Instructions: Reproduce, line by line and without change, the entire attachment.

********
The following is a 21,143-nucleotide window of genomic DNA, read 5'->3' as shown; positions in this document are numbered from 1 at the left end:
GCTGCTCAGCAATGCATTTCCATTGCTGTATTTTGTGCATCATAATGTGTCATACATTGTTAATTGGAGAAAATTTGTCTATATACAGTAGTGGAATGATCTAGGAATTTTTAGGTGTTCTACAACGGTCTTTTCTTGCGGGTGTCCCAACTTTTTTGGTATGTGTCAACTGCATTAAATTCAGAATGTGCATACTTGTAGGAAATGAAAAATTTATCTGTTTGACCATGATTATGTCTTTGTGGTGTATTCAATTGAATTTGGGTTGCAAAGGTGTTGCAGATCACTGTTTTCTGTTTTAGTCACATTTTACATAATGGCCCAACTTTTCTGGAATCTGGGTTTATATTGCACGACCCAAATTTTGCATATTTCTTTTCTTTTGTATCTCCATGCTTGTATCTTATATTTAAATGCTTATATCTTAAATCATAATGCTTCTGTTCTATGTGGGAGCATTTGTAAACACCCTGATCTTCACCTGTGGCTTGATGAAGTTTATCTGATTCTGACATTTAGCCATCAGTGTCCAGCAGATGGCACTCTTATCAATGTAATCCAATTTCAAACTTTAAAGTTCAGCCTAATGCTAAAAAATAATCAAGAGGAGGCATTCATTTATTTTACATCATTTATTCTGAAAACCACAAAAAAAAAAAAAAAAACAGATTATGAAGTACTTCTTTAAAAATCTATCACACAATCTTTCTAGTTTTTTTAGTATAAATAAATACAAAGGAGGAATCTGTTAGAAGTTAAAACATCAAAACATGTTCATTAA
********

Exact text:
The following is a 21,143-nucleotide window of genomic DNA, read 5'->3' as shown; positions in this document are numbered from 1 at the left end:
GCTGCTCAGCAATGCATTTCCATTGCTGTATTTTGTGCATCATAATGTGTCATACATTGTTAATTGGAGAAAATTTGTCTATATACAGTAGTGGAATGATCTAGGAATTTTTAGGTGTTCTACAACGGTCTTTTCTTGCGGGTGTCCCAACTTTTTTGGTATGTGTCAACTGCATTAAATTCAGAATGTGCATACTTGTAGGAAATGAAAAATTTATCTGTTTGACCATGATTATGTCTTTGTGGTGTATTCAATTGAATTTGGGTTGCAAAGGTGTTGCAGATCACTGTTTTCTGTTTTAGTCACATTTTACATAATGGCCCAACTTTTCTGGAATCTGGGTTTATATTGCACGACCCAAATTTTGCATATTTCTTTTCTTTTGTATCTCCATGCTTGTATCTTATATTTAAATGCTTATATCTTAAATCATAATGCTTCTGTTCTATGTGGGAGCATTTGTAAACACCCTGATCTTCACCTGTGGCTTGATGAAGTTTATCTGATTCTGACATTTAGCCATCAGTGTCCAGCAGATGGCACTCTTATCAATGTAATCCAATTTCAAACTTTAAAGTTCAGCCTAATGCTAAAAAATAATCAAGAGGAGGCATTCATTTATTTTACATCATTTATTCTGAAAACCACAAAAAAAAAAAAAAAAACAGATTATGAAGTACTTCTTTAAAAATCTATCACACAATCTTTCTAGTTTTTTTAGTATAAATAAATACAAAGGAGGAATCTGTTAGAAGTTAAAACATCAAAACATGTTCATTAA